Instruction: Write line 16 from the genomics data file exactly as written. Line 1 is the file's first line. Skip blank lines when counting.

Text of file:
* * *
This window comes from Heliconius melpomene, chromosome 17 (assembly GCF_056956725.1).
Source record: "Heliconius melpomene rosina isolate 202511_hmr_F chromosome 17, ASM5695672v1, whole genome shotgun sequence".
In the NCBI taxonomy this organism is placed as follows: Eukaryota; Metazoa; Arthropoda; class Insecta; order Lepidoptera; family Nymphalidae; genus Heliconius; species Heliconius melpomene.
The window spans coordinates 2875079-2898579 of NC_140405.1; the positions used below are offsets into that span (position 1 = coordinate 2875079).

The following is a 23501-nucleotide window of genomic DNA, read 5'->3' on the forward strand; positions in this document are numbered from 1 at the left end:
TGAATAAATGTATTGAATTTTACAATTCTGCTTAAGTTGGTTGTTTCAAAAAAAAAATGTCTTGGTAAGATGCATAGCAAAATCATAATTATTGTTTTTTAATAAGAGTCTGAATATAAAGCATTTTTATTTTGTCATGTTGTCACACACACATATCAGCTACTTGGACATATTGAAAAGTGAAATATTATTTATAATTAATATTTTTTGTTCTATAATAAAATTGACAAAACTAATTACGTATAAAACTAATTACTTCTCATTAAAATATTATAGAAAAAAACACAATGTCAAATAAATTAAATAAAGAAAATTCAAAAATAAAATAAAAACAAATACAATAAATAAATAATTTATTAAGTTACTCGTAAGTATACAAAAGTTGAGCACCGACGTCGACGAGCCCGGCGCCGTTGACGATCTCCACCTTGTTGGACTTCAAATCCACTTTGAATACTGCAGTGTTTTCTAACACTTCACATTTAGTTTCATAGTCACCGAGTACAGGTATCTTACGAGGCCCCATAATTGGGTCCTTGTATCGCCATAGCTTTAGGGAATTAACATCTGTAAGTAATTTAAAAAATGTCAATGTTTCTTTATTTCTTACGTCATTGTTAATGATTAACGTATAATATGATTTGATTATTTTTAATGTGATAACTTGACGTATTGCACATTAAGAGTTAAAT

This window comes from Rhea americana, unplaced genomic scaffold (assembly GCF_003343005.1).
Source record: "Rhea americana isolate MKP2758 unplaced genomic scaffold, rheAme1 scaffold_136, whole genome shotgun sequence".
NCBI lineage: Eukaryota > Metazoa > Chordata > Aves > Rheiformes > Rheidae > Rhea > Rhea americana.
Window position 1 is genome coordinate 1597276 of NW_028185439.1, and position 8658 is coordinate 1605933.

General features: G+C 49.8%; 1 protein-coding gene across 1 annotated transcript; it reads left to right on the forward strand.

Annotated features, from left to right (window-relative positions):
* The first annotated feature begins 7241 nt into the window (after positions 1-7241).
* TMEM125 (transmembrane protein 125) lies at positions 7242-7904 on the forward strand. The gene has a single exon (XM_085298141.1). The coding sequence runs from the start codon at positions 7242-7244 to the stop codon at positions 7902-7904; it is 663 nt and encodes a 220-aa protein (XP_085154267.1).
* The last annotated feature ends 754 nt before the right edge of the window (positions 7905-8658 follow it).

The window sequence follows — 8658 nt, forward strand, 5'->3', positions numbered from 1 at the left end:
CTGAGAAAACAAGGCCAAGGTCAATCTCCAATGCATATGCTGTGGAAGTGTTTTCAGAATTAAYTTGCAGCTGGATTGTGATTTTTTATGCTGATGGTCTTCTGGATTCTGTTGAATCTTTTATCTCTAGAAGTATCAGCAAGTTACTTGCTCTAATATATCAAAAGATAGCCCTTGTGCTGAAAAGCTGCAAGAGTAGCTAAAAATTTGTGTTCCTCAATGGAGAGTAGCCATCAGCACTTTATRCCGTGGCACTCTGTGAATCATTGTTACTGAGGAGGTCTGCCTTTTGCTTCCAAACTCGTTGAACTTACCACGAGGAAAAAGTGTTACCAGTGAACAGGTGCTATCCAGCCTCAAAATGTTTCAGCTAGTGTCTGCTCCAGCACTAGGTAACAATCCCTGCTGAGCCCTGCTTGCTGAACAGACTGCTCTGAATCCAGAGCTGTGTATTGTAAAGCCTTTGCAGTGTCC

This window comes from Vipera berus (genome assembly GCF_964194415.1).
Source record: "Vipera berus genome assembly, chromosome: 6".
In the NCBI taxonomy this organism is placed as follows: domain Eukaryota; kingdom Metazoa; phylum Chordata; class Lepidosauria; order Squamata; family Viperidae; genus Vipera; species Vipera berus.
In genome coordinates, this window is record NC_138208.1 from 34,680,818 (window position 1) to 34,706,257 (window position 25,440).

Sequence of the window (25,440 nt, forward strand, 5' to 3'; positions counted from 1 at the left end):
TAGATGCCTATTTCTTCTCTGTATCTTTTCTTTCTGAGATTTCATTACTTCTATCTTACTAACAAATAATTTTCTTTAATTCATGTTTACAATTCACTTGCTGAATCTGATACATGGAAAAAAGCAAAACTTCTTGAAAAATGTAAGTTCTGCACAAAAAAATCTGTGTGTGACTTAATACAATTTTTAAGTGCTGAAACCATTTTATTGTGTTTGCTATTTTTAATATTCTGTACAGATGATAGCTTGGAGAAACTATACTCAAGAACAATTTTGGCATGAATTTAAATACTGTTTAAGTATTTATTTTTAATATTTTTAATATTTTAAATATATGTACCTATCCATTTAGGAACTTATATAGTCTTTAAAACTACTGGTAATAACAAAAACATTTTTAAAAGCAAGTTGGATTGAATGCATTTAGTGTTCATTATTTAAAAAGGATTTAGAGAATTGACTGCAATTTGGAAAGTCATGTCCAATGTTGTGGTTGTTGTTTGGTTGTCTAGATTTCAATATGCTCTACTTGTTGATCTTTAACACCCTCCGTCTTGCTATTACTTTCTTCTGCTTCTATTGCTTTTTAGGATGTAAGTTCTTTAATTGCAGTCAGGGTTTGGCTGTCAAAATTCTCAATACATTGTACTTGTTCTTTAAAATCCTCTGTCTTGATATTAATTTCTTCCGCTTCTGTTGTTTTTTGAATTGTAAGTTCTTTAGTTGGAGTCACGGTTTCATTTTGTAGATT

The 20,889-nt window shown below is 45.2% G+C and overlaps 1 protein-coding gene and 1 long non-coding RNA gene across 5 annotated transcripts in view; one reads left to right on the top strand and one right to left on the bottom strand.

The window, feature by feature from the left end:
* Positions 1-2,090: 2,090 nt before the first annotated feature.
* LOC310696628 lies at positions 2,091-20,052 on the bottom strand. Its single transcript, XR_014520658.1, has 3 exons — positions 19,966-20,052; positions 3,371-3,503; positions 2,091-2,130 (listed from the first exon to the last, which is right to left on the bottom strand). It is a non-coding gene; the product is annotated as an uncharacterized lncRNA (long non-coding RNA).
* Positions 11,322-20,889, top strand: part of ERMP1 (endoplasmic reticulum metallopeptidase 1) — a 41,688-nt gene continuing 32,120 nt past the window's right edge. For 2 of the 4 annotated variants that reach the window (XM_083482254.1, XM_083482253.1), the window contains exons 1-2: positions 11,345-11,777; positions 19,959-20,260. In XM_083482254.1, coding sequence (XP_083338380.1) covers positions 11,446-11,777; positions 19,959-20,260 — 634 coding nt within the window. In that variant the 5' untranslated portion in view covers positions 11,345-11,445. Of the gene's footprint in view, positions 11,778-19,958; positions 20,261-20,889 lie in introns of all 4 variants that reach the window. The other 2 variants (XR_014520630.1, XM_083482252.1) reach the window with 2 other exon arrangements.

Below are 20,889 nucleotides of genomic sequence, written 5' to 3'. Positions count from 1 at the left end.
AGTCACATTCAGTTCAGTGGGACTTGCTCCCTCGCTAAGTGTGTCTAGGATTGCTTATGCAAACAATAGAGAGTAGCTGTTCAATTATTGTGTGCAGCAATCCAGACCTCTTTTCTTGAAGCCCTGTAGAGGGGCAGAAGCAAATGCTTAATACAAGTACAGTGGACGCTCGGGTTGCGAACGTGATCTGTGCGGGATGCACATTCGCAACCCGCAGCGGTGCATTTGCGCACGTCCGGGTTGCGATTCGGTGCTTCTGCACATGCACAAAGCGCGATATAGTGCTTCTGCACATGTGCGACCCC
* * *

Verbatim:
The window sequence follows — 8658 nt, forward strand, 5'->3', positions numbered from 1 at the left end: